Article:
Livestock and Meat Commission (LMC) chief executive, Ian Stevenson, recently gave evidence to Westminster’s Northern Ireland Affairs Select Committee.

He was joined by Ulster Farmers’ Union (UFU) president, Victor Chestnutt, and Northern Ireland Food and Drink Association (NIFDA) executive director, Michael Bell.

The issue under scrutiny was the potential impact of the recently signed trade deals agreed by the UK with Australia and New Zealand on local farming and food.

“A number of MPs from Northern Ireland sit on the committee, which is chaired by Simon Hoare,” Stevenson confirmed.

“Our evidence was requested to help inform the committee on the potential impact of the recent trade deals agreed with the UK and Australia.

“The government will be interested in the committee’s findings on these important reserved matters. But I am also mindful of the fact that parliament has yet to finally ratify both agreements.

“So there remains some scope to raise issues of concern and approach, which may help the cause of the farming and food sectors here in Northern Ireland in the longer term.”

LMC on exports and imports

But the LMC’s chief executive is very aware that London has conceded on the defensive needs of the UK’s indigenous farming and food sectors in order to secure offensive export opportunities for the country’s manufacturing and service industries.

“It really is that clear cut,” Stevenson stressed.

“The likelihood of Northern Ireland’s farming and food sectors ever wanting to export significant volumes of produce to either Australia or New Zealand is extremely remote. We would never be able to compete within these markets on a cost basis.

“And the same principle holds for farming and food across the rest of the UK.

“In total contrast, however, both New Zealand and Australia would view the UK as a potentially lucrative market for their food exports into the future.”

Ian Stevenson does not believe that the UK is about to be swamped with food imports from the Antipodes. Rather, the impact of the recent trade deals will be much longer term in nature.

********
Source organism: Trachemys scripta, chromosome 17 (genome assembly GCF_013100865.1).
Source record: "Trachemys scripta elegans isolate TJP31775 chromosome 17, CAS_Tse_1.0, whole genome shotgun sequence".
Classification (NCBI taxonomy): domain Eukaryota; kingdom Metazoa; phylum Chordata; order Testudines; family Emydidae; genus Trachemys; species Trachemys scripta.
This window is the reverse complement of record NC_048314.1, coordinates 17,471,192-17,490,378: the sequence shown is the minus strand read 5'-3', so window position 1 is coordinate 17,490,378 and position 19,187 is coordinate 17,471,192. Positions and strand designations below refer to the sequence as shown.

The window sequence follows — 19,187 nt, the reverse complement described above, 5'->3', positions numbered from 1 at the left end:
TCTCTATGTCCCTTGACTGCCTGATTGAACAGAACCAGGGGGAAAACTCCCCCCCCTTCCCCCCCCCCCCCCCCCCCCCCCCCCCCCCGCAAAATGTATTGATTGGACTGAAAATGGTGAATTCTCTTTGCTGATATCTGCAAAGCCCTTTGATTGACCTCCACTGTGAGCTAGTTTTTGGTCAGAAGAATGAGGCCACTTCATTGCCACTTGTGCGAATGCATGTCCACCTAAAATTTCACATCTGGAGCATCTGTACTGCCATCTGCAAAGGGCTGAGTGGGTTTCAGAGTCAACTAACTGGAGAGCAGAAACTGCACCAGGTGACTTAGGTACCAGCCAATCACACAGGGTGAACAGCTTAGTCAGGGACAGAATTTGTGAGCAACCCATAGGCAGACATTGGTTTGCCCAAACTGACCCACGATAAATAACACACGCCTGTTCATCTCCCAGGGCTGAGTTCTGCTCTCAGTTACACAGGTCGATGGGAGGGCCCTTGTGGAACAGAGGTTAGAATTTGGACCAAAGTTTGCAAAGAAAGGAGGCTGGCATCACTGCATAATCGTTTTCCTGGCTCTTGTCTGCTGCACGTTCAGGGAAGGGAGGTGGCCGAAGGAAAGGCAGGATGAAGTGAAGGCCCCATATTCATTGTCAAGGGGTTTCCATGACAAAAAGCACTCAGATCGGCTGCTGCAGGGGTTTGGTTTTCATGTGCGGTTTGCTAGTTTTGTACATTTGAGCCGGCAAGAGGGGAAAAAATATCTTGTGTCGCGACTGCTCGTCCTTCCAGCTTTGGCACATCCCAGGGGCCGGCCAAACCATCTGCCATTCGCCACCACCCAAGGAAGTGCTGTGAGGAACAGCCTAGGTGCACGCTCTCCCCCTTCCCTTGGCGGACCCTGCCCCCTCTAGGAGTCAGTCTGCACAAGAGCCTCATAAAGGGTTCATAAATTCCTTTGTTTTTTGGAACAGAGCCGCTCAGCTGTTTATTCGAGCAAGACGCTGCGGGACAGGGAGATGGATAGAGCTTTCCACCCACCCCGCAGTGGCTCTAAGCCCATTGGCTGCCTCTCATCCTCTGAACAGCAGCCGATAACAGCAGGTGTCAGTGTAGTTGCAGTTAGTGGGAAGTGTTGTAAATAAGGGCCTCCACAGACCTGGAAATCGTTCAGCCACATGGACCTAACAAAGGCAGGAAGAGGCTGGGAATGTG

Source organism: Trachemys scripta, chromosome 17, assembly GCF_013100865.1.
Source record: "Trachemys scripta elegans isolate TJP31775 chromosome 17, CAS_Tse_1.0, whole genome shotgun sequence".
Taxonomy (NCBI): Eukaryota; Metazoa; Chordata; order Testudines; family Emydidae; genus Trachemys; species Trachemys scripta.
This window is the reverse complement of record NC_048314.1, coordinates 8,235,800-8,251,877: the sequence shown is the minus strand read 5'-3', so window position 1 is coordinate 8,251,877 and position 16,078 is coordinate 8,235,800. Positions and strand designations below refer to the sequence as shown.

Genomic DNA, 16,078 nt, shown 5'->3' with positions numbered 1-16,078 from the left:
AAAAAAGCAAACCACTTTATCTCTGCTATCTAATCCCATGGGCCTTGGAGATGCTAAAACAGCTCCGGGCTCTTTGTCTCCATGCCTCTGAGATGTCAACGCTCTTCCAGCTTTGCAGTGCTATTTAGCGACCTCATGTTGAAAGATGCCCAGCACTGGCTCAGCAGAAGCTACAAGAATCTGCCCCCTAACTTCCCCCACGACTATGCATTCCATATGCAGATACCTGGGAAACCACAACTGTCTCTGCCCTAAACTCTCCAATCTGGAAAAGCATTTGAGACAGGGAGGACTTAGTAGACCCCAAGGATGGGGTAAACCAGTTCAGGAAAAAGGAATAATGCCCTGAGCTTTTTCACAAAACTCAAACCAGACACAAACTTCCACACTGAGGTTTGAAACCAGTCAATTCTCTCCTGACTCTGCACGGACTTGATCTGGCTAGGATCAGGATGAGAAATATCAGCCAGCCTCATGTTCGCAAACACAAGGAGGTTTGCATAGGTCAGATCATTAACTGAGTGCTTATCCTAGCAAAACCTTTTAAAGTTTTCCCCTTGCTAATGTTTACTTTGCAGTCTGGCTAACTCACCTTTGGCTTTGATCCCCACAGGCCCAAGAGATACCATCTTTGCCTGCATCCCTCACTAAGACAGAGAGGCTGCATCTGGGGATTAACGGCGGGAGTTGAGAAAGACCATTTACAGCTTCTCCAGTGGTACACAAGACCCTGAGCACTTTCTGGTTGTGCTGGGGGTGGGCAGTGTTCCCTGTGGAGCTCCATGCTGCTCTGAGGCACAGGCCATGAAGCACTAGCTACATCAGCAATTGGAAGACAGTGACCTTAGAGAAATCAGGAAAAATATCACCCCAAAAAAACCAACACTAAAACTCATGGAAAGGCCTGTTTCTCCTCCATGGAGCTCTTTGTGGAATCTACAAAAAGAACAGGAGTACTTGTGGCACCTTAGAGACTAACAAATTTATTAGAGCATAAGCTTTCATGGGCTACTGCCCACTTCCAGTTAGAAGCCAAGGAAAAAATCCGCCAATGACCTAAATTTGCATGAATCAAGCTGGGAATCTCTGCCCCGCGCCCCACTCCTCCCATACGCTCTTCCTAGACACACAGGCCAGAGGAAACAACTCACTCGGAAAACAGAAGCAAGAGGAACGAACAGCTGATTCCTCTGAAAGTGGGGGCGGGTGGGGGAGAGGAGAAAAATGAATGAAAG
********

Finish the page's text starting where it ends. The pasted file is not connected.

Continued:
He said: “Currently, New Zealand and Australia are receiving good prices for the beef and lamb exports they supply to China, other Asian nations and north America.

“But should any of these markets falter, for any reason, then the UK would move more centre stage in terms of their thinking.”

Stevenson also pointed to the fact that in year 16, after the agreements reached with New Zealand and Australia come into effect, they will take on a fully liberalised nature.

Farming in Australia and NZ

Production agriculture is a major driver of both the Australian and New Zealand economies. Australia alone produces 2.3 million tonnes of carcase beef annually. This is equivalent to the output of some 7 million cattle.

“We here in Northern Ireland could never compete with an industry with this scale of operation,” the LMC representative stated.

“Australia exports 60% of its total beef output with Japan and USA the main export destinations currently. In comparison the UK imports about 360,000 tonnes of beef annually. The vast bulk of this product comes from the Republic of Ireland.

“Given the scope of the Australian beef industry, there is little doubt that the country could make real inroads within the British beef market, if it chose to do so at some future stage.”

According to Ian Stevenson, Australia could, almost certainly, target the UK’s food service and manufacturing sectors with a mix of frozen and chilled beef products.

“Australia is an export-focused nation and would no doubt be able to meet UK import requirements. The problem is that these import requirements are often below the norms of standards that we tend to operate to within the UK to service retail and food service customers.

“It’s highly unlikely that British food retailers would ever stock chilled Australian or New Zealand beef to any significant extent.

“They will continue to espouse the values that relate to all of the farm quality assurance schemes throughout the UK.

“However, if large quantities of beef were coming into the manufacturing or catering sectors from the southern hemisphere, this could act to significantly reduce the value of the red meat sector as a whole.

“And within such a scenario, it is the primary producer who would carry the cost for this.”

The LMC chief executive confirmed that the exposure of livestock farmers in Northern Ireland to the threat of red meat imports from Australia and New Zealand was communicated in the strongest possible terms to the members of the select committee.

Reference was also made to the recommendations of the UK’s Committee on Climate Change, which focused on the benefits of eating higher quality beef and lamb within a scenario of consumers reducing the overall amounts of dietary red meat that they consume.